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Timeline question on the Nikayas - Dhamma Wheel

Timeline question on the Nikayas

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adosa
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Timeline question on the Nikayas

Postby adosa » Wed Dec 01, 2010 3:27 am

Hi,

In SN I've ran across statements such as "Venerable sir (i.e Mahakaccana), this was said by the Blessed One in 'The Questions of Magandiya' of the Atthakavagga.." This indicates that these discourses were written down at the time of the Buddha or within the time frame of the lives of disciples who studied directly under the Buddha as did Mahakaccana.

So does this mean that some of the Buddha's teaching were written down during his lifetime? I was always under the impression that the teachings were verbally passed down for something like a couple of hundred years, then written down. Sorry for butchering the history.... :embarassed:

Not a big issue but it prompted my curiosity.

Thanks,

adosa
"To avoid all evil, to cultivate good, and to cleanse one's mind — this is the teaching of the Buddhas" - Dhammapada 183

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Re: Timeline question on the Nikayas

Postby retrofuturist » Wed Dec 01, 2010 3:34 am

Greetings Adosa,

Do you have a specific example?

Metta,
Retro. :)
"Do not force others, including children, by any means whatsoever, to adopt your views, whether by authority, threat, money, propaganda, or even education." - Ven. Thich Nhat Hanh

"The uprooting of identity is seen by the noble ones as pleasurable; but this contradicts what the whole world sees." (Snp 3.12)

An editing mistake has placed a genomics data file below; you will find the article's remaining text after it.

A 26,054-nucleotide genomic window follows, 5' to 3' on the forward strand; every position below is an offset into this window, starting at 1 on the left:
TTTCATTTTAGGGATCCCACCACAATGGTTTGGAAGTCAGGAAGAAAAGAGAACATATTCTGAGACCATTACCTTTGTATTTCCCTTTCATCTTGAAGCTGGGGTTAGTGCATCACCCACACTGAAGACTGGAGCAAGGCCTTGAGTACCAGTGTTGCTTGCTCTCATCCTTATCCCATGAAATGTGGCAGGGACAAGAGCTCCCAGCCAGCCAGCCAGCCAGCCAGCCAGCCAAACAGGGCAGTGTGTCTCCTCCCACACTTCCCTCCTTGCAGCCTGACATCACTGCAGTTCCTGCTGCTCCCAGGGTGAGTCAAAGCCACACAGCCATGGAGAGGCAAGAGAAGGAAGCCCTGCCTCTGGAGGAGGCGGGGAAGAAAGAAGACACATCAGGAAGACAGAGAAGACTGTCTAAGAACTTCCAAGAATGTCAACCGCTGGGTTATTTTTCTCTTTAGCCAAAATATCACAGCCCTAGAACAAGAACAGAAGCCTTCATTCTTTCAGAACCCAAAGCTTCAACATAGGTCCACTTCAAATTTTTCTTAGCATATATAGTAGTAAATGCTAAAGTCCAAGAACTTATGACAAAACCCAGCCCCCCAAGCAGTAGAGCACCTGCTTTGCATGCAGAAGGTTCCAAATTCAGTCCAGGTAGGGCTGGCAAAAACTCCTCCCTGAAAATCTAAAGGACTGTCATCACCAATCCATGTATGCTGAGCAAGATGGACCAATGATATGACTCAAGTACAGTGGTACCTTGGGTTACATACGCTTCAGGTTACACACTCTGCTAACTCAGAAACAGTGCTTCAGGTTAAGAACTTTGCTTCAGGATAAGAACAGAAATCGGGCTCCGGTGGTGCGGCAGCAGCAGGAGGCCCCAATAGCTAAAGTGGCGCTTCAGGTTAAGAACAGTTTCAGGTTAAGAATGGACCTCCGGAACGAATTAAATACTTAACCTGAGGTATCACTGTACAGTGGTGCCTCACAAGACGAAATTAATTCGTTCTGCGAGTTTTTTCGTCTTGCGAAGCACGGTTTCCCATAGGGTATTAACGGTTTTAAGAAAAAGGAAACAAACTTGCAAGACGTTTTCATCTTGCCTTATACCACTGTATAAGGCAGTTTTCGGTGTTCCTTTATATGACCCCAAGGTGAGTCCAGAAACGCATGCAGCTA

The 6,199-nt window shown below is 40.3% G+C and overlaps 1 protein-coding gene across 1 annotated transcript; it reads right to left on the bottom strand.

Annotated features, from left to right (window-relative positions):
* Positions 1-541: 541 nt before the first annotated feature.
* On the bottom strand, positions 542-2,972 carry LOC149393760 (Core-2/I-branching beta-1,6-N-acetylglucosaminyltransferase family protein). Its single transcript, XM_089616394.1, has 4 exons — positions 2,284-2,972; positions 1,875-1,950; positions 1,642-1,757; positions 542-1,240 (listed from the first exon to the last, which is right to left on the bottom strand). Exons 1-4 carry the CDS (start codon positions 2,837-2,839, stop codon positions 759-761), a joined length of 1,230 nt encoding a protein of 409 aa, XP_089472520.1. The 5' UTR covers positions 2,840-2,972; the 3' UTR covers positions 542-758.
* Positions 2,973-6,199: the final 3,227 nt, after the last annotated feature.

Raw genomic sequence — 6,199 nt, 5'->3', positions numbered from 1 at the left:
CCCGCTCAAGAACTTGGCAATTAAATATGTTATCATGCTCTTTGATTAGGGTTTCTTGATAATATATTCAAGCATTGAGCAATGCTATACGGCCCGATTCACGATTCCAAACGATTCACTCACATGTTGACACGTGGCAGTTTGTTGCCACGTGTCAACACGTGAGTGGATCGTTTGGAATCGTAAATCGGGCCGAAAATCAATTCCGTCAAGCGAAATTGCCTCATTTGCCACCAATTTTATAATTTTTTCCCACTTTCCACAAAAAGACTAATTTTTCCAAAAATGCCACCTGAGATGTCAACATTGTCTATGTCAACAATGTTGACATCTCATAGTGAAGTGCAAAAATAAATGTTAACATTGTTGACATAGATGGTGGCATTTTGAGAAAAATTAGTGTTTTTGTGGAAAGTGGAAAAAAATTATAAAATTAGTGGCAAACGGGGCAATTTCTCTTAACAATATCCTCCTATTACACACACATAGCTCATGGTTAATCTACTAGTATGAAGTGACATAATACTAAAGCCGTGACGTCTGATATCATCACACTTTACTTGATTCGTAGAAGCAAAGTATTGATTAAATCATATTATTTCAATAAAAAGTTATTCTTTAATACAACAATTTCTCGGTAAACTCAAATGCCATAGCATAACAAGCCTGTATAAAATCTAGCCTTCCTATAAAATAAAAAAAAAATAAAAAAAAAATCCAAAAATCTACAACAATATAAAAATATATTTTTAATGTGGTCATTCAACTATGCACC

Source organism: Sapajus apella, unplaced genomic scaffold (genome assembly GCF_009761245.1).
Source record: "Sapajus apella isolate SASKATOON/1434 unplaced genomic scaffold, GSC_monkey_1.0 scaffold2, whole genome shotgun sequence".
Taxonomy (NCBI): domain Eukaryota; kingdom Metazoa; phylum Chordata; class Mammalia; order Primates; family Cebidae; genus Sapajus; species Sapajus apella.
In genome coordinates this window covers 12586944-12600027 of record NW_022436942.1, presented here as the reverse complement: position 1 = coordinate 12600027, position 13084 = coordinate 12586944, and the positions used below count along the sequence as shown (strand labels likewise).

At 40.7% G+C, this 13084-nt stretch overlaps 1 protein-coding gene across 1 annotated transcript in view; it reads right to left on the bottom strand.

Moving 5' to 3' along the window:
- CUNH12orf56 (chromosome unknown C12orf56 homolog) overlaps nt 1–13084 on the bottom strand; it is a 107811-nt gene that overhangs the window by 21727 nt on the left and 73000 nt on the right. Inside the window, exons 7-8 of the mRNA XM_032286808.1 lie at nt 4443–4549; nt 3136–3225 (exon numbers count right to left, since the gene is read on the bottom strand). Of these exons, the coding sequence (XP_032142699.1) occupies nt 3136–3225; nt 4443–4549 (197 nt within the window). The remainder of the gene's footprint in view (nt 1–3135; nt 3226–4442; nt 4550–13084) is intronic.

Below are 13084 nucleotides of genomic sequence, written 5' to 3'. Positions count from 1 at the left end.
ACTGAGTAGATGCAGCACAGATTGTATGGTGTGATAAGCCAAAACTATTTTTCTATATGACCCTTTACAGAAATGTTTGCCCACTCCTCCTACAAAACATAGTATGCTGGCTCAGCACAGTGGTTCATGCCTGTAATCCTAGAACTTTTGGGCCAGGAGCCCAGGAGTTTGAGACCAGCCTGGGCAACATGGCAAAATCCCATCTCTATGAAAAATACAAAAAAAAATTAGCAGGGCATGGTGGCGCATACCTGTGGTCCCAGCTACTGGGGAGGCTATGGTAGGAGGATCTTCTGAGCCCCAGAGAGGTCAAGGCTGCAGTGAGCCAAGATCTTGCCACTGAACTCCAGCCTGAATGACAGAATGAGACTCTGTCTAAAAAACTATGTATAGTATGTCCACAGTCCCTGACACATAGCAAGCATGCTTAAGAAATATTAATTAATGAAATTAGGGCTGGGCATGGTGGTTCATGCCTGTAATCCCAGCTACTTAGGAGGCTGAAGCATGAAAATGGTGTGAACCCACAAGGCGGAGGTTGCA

"To argue with a person who has renounced the use of reason is like administering medicine to the dead" - Thomas Paine

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adosa
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Re: Timeline question on the Nikayas

Postby adosa » Wed Dec 01, 2010 3:58 am

Hi Retro,

In the Book of Aggregates - "Haliddakani" it says the following:

"Thus I have heard. On one occasion the Venerable Mahakaccana was dwelling among the people of Avanti on Mount Papata at Kuraraghara. Then the householder Haliddakani approached the Venerable Mahakaccana, paid homage to him, sat down to one side, and said to him: "Venerable Sir, this was said by the Blessed One in 'The Questions of Magandiya' of the Atthakavagga:

'Having left home to roam without abode,
In the village the sage is intimate with none;
Rid of sensual pleasures, without expectations,
He would not engage people in dispute.'"

I'd give you the numbering but I still can't figure that out. I think I'll figure out D.O. before then most likely. :smile: I think its III. 3(3) 1 but that's probably not right.
I'm using Bhikkhu Bodhi's translation.

I ran across similar references earlier and later in SN and I wondered what was being referred to but the Atthakavagga evidently are some of the earliest teachings. I was surprised to see a reference to written material in what I had assumed were Suttas that were passed down verbally.

adosa
"To avoid all evil, to cultivate good, and to cleanse one's mind — this is the teaching of the Buddhas" - Dhammapada 183

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Re: Timeline question on the Nikayas

Postby mikenz66 » Wed Dec 01, 2010 4:10 am


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adosa
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Re: Timeline question on the Nikayas

Postby adosa » Wed Dec 01, 2010 4:24 am

Thanks Mike,